Henley Smrt didn’t arrive in this world easily. She was born with a hole in her diaphragm. Her intestines were in her chest cavity. And she had only a 20 percent chance of survival.

As soon as she was born, she needed the support of an ECMO machine that acted as her heart and lungs until she was strong enough to breathe on her own. Now Henley is a toddler who loves books and is starting to talk. 

Henley’s success story is just one of many achieved every day by our advanced neonatology program, which was ranked No. 12 in the nation in the 2016-17 list of Best Children’s Hospitals published by U.S. News & World Report.

We provide care to more than 21,000 newborns born each year at 14 hospitals in and near Cincinnati. We also care for more than 2,500 critically ill infants a year at five neonatal intensive care units. We support the tiniest preterm infants and we provide advanced surgical care to newborns with the rarest, most complex birth defects.

Our Division of Neonatology is part of the Perinatal Institute at Cincinnati Children’s, which also includes our divisions of Perinatal Biology, Reproductive Sciences, Pulmonary Biology, Developmental Biology and the Cincinnati Fetal Center.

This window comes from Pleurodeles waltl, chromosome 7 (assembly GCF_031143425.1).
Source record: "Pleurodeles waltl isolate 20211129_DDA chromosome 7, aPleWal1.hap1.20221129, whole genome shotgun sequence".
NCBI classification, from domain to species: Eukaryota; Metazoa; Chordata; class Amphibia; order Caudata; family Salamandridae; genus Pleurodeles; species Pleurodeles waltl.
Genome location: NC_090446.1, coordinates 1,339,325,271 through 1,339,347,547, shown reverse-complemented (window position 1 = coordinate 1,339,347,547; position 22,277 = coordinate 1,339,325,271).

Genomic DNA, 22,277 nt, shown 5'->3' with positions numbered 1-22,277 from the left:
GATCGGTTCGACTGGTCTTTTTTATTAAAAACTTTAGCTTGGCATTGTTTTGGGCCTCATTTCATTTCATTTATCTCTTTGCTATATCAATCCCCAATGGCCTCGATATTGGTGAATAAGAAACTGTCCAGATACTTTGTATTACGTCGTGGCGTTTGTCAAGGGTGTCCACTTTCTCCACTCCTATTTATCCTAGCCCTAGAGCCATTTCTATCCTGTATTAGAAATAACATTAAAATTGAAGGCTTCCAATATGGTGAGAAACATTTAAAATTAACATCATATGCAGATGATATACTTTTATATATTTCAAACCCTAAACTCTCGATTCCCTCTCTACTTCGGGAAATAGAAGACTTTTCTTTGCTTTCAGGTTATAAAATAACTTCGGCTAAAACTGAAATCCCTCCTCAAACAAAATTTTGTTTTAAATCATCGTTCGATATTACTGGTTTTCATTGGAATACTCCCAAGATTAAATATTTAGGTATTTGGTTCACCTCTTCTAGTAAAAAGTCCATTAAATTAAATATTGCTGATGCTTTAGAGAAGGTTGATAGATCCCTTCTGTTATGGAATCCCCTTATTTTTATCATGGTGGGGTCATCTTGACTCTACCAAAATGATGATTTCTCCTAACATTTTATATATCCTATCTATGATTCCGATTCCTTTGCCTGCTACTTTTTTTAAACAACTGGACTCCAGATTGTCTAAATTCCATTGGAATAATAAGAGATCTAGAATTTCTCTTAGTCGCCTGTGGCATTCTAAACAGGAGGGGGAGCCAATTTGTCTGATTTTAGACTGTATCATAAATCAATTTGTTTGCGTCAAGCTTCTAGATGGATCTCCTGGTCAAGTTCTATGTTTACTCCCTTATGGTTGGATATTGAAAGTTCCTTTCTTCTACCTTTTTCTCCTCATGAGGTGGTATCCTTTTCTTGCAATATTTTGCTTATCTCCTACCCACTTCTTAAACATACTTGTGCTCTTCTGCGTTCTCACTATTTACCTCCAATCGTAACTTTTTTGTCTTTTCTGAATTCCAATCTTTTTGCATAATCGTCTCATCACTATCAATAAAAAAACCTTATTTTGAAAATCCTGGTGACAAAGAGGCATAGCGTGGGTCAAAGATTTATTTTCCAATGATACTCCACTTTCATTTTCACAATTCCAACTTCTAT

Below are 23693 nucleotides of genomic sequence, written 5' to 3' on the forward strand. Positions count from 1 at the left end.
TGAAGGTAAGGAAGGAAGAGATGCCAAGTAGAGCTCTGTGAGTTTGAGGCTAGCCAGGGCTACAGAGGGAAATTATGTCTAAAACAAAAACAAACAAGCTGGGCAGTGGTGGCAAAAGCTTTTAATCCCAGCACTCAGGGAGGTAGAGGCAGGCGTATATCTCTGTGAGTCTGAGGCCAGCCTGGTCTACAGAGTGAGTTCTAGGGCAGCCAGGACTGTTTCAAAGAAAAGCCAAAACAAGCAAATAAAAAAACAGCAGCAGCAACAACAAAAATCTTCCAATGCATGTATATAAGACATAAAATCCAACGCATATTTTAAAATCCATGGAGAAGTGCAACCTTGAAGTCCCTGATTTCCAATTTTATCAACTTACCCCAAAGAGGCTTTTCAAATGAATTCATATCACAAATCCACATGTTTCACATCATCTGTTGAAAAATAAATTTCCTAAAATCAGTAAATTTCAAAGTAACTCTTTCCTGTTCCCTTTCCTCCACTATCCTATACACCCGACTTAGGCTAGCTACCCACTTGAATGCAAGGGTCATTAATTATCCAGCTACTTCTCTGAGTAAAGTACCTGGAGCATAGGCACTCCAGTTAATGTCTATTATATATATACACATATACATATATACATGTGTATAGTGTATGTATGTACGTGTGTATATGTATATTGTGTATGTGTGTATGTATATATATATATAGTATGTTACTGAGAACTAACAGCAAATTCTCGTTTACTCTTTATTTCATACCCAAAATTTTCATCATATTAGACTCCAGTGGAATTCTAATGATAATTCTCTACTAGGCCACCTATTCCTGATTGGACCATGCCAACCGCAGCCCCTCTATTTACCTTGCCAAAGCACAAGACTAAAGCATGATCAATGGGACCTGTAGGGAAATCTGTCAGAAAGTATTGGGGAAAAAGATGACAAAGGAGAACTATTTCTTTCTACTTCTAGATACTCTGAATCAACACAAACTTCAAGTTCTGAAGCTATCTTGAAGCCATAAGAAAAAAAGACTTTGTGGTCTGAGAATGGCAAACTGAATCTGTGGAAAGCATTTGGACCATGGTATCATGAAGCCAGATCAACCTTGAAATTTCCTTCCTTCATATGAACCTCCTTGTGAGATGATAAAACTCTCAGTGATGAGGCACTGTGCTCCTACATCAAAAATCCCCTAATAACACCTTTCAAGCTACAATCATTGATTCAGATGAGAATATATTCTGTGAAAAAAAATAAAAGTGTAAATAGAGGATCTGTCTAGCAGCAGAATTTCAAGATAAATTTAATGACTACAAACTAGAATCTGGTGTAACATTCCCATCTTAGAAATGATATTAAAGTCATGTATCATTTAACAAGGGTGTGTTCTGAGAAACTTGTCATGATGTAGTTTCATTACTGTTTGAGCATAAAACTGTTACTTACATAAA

“We strive to provide the best clinical care for all newborns, including those with complex conditions, says James Greenberg, MD, co-director of the Perinatal Institute. “We conduct fundamental research to determine the causes of preterm birth and birth defects, and we are working with community partners throughout our region to improve access to high-quality prenatal care and optimize pregnancy outcomes.”

Why We Stand Out

  • Our regional newborn care system is unique in the United States. By staffing all of the major birthing centers in Greater Cincinnati, we get a bird’s-eye view of the care provided to an entire community of newborns and we can introduce innovations at a wider scale than most other neonatology programs. 
  • We are international leaders in developmental and reproductive research. Our 60-member faculty receives more than $10 million in direct annual grant support. Our work includes discovering genetic and molecular factors that can set the stage for adult diseases and continued improvements to treatments such as artificial surfactant, which has saved thousands of preterm infants born with underdeveloped lungs. 
  • Our leading role in the Cradle Cincinnati program is reducing social causes of infant mortality by educating families about smoking cessation, safe sleep, and spacing out pregnancies. Meanwhile, our Center for Prevention of Preterm Birth studies the genetic factors and other causes that may explain the stubbornly high numbers of premature births in Greater Cincinnati. 
  • Our Familial Preterm Birth Clinic helps women at high risk of preterm delivery with preconception counseling, early pregnancy planning and other strategies to prevent early labor and premature birth. 
  • And our new Milk Lab promotes infant health by providing sterile, safe storage of breast milk for use when infants receive intensive care.